Everywhere I turn I read about the phenomenal success of Wool, an indie published series which has garnered unprecedented sales in the very short time since its release. Wool has been picked up by Random House in the UK and Ridley Scott (Alien, Blade Runner, Gladiator) will be directing an upcoming blockbuster movie made by 20th Century Fox.
I don't know about you, but even when I'm daydreaming about hitting it big, I don't dream about hitting it this big. In a recent article for PW, Hugh Howey writes about his amazing success.
[A]n actual deal seemed a long way off, a fanciful dream. Who was I? A few months ago, I worked part time in the university bookstore, dusting the shelves and tackling shoplifters to pay the bills. How could someone like that, who spent his mornings and lunch breaks pecking away at his keyboard ever get mentioned in a press release along the likes of Scott and Zaillian?Read more here: How My Self-Published Book 'Wool' Became A Hot Movie Property
Word of mouth, is how. Which is also the reason I've been able to quit that day job and write full-time. And it's why the film rights for that little story I wrote now lie in the hands of Hollywood giants.
Now, this is still new enough to me to leave me in a daze simply from typing the words, but it gets even better: The same book--self-published, mind you--has been picked up by Random House in the UK for a major hardback release. And while domestic publishers have made offers that would have had me swooning mere months ago, I have chosen to remain independent here in the States.
. . . .
My inbox lately has become sprinkled with missives from other independent writers asking me for any advice I might have. So I tell them what you have taught me: Please the reader. Write your best works for them; make those works affordable; interact with your fans; and take their feedback to heart. Without a single dime spent in advertising, a short story I wrote and didn't even work to promote climbed to the top of the Amazon charts. It drew the attention of Hollywood. It landed me an agent and half a dozen foreign book deals. All because of word of mouth. Because I happened to please you, and you told someone else, and they spread the word further.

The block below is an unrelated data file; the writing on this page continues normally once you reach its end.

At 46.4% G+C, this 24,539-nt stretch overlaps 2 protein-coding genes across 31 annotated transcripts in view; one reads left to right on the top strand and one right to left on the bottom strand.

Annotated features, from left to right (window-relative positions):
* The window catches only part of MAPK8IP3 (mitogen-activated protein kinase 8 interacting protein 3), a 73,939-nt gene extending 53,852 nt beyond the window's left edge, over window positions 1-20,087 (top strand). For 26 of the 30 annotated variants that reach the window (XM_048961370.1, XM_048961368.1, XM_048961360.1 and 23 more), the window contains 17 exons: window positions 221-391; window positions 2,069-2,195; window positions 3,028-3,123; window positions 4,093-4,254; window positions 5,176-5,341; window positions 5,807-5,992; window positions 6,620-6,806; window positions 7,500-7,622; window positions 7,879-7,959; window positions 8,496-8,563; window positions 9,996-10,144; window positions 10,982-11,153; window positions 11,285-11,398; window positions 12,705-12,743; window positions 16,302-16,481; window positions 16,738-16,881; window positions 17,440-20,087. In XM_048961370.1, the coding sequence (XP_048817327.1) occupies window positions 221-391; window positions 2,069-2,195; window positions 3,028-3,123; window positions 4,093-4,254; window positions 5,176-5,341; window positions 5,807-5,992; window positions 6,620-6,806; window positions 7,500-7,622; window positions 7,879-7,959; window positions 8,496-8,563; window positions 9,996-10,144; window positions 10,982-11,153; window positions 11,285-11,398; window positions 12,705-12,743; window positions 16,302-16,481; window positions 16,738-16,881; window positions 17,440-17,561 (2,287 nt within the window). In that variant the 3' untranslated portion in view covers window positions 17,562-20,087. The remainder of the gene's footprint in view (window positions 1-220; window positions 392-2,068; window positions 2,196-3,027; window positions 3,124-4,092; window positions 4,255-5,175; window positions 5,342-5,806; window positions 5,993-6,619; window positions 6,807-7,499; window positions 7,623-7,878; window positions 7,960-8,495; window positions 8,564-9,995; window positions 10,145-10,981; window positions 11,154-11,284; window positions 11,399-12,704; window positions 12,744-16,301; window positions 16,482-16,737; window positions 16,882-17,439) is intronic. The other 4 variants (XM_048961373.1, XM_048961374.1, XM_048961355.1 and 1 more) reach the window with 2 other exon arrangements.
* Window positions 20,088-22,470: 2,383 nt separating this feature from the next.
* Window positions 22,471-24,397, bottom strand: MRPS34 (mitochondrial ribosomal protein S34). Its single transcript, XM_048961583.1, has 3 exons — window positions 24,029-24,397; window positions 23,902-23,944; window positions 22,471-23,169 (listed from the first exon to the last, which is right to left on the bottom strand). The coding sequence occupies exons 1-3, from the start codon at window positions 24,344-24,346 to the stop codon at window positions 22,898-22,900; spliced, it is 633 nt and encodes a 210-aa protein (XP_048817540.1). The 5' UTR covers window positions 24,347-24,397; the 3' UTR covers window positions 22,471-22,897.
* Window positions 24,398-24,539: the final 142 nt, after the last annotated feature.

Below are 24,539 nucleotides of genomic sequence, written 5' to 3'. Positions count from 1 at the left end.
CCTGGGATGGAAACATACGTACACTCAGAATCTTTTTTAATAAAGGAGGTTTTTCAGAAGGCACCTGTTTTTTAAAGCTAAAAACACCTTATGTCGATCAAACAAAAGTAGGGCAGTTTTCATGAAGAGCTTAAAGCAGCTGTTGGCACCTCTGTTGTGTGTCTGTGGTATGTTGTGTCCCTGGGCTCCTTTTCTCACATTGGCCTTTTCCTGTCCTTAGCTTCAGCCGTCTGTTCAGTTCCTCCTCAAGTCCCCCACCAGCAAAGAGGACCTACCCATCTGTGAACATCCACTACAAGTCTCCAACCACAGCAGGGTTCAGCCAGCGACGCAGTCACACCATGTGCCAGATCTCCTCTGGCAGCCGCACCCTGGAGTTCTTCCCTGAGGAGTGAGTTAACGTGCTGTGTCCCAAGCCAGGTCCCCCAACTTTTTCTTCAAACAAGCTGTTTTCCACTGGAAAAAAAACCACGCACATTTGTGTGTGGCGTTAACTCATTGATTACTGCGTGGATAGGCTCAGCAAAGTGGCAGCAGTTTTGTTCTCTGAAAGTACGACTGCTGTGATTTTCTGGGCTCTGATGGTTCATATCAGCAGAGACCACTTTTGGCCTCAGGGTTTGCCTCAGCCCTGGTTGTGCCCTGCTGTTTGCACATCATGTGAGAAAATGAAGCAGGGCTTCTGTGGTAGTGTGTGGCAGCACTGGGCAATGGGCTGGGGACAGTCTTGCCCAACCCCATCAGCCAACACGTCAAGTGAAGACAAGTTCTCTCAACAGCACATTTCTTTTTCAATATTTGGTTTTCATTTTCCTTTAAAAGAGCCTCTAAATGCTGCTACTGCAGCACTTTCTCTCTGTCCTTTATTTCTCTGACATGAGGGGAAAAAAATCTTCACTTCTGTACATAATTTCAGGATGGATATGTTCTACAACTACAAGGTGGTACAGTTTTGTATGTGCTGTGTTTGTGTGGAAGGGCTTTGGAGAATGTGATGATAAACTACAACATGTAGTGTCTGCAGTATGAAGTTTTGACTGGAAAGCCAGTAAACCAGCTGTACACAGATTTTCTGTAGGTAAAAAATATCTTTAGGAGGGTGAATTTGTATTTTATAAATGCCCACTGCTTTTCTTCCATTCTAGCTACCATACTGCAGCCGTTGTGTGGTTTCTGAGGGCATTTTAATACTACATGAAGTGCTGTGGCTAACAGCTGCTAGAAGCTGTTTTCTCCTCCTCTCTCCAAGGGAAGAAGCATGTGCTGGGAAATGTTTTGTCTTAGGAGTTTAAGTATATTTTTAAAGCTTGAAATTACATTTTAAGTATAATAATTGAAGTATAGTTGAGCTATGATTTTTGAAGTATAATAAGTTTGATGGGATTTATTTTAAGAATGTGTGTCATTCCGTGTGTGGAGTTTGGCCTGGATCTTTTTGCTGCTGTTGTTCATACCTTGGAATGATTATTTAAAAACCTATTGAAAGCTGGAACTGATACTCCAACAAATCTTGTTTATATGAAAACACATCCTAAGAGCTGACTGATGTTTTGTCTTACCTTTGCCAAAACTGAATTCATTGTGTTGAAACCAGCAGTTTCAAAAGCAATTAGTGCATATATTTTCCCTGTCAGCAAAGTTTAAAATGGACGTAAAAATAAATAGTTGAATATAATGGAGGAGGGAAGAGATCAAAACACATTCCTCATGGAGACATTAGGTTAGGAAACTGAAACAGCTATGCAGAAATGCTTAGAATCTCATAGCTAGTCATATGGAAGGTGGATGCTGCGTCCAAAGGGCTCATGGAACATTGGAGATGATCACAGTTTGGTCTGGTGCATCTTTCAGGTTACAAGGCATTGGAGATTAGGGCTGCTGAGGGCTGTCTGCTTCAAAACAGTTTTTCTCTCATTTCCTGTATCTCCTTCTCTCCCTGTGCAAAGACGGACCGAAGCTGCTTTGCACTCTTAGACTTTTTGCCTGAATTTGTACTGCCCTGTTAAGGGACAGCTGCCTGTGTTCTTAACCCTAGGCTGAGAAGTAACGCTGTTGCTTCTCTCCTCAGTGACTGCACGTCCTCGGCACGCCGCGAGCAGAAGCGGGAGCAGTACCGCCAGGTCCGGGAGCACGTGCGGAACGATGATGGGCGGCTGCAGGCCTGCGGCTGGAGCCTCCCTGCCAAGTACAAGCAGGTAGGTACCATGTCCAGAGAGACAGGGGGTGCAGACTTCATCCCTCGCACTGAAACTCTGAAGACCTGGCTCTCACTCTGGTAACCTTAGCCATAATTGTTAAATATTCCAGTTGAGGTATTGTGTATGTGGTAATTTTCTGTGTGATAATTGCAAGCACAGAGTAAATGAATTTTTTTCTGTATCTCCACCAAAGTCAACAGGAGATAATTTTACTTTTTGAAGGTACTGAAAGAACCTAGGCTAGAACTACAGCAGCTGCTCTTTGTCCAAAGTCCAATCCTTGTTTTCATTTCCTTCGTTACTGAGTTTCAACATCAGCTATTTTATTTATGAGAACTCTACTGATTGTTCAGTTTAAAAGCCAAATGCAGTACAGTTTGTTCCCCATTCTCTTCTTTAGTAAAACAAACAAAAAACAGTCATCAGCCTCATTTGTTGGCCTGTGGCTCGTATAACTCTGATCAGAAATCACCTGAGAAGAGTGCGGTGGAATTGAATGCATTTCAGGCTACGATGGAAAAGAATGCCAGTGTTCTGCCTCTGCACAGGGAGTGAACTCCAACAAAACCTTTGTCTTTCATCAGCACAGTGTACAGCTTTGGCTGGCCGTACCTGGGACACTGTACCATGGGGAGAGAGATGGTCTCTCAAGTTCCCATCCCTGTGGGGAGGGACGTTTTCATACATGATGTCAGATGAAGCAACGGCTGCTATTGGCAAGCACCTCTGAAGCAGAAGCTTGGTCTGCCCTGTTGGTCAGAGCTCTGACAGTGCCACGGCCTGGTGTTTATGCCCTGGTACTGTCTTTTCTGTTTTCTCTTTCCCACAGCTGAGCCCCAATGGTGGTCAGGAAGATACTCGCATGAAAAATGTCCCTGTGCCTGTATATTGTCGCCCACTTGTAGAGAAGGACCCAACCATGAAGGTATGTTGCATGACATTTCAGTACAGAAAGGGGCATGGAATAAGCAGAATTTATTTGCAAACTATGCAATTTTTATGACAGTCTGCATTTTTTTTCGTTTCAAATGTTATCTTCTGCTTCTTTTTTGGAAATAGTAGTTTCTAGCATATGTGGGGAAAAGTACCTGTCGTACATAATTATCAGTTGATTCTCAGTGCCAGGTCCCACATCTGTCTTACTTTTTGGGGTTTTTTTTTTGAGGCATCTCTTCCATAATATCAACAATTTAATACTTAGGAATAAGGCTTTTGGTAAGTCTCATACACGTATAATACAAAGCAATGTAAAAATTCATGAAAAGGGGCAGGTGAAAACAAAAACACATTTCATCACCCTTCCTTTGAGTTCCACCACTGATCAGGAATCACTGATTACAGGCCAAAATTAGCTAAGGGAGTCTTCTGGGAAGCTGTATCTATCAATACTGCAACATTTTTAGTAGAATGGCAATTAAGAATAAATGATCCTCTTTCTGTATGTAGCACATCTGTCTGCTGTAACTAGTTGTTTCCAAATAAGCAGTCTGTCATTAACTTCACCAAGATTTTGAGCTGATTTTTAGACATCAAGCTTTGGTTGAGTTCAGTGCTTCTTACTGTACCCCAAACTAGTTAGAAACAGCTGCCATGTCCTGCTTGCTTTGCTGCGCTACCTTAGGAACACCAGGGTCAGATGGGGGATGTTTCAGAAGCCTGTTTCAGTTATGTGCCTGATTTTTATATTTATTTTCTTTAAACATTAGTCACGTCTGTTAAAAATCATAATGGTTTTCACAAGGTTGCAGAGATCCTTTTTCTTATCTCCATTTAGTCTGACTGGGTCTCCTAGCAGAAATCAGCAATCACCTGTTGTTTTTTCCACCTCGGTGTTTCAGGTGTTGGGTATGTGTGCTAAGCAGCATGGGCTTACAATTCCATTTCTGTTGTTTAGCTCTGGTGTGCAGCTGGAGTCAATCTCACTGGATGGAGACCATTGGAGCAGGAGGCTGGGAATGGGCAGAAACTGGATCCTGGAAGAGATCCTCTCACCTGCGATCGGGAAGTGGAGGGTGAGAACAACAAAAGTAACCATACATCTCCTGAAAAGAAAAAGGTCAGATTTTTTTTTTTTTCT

The first WOOL story came out in July of last year. At just over 12,000 words, it qualified as a novelette, and not much more. I forgot about the story until it began garnering a slew of positive reviews that could muster only a single complaint among them: Where was the rest? They wanted more.
So I began writing more. I released the rest of the story in installments, something I'd always wanted to try, and I enjoyed the quick turnaround and the immediate feedback from readers. The entries grew as the series went along, until the fifth and final WOOL story was the length of a short novel. Once the tale was complete, I collected the five books into an Omnibus, which was when it began to really take off.
- Wool: Indie bestseller to be made into blockbuster movie
- Ridley Scott’s Next Project Is Wool
- 20th Century Fox Takes Wool
"Hugh Howey Writes About The Phenomenal Success Of Wool," copyright© 2012 by Karen Woodward.